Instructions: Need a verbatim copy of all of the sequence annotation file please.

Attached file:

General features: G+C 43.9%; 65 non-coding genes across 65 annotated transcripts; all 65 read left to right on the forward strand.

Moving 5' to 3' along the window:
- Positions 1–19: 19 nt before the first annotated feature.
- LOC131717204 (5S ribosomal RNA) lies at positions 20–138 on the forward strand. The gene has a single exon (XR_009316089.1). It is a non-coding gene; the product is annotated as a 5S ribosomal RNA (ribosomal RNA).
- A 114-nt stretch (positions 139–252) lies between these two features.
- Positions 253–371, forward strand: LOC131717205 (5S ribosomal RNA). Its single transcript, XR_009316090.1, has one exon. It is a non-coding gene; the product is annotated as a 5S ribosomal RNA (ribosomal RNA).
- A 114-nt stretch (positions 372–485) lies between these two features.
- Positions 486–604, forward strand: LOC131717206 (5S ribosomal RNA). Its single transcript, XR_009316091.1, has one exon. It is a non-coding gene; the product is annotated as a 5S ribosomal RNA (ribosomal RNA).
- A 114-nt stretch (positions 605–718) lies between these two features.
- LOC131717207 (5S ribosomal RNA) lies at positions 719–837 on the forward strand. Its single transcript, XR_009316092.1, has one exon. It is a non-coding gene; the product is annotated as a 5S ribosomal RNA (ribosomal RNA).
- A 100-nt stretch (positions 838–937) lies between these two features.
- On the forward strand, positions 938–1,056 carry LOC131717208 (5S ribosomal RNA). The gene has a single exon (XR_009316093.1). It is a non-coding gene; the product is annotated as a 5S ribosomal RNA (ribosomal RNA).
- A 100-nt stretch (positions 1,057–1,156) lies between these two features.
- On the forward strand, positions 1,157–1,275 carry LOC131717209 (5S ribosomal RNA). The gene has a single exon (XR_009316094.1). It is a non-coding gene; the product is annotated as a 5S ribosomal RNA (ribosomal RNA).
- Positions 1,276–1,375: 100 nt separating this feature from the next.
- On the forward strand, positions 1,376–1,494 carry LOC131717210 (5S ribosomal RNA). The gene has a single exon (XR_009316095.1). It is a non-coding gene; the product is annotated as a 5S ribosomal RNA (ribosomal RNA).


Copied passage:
General features: G+C 43.9%; 65 non-coding genes across 65 annotated transcripts; all 65 read left to right on the forward strand.

Moving 5' to 3' along the window:
- Positions 1–19: 19 nt before the first annotated feature.
- LOC131717204 (5S ribosomal RNA) lies at positions 20–138 on the forward strand. The gene has a single exon (XR_009316089.1). It is a non-coding gene; the product is annotated as a 5S ribosomal RNA (ribosomal RNA).
- A 114-nt stretch (positions 139–252) lies between these two features.
- Positions 253–371, forward strand: LOC131717205 (5S ribosomal RNA). Its single transcript, XR_009316090.1, has one exon. It is a non-coding gene; the product is annotated as a 5S ribosomal RNA (ribosomal RNA).
- A 114-nt stretch (positions 372–485) lies between these two features.
- Positions 486–604, forward strand: LOC131717206 (5S ribosomal RNA). Its single transcript, XR_009316091.1, has one exon. It is a non-coding gene; the product is annotated as a 5S ribosomal RNA (ribosomal RNA).
- A 114-nt stretch (positions 605–718) lies between these two features.
- LOC131717207 (5S ribosomal RNA) lies at positions 719–837 on the forward strand. Its single transcript, XR_009316092.1, has one exon. It is a non-coding gene; the product is annotated as a 5S ribosomal RNA (ribosomal RNA).
- A 100-nt stretch (positions 838–937) lies between these two features.
- On the forward strand, positions 938–1,056 carry LOC131717208 (5S ribosomal RNA). The gene has a single exon (XR_009316093.1). It is a non-coding gene; the product is annotated as a 5S ribosomal RNA (ribosomal RNA).
- A 100-nt stretch (positions 1,057–1,156) lies between these two features.
- On the forward strand, positions 1,157–1,275 carry LOC131717209 (5S ribosomal RNA). The gene has a single exon (XR_009316094.1). It is a non-coding gene; the product is annotated as a 5S ribosomal RNA (ribosomal RNA).
- Positions 1,276–1,375: 100 nt separating this feature from the next.
- On the forward strand, positions 1,376–1,494 carry LOC131717210 (5S ribosomal RNA). The gene has a single exon (XR_009316095.1). It is a non-coding gene; the product is annotated as a 5S ribosomal RNA (ribosomal RNA).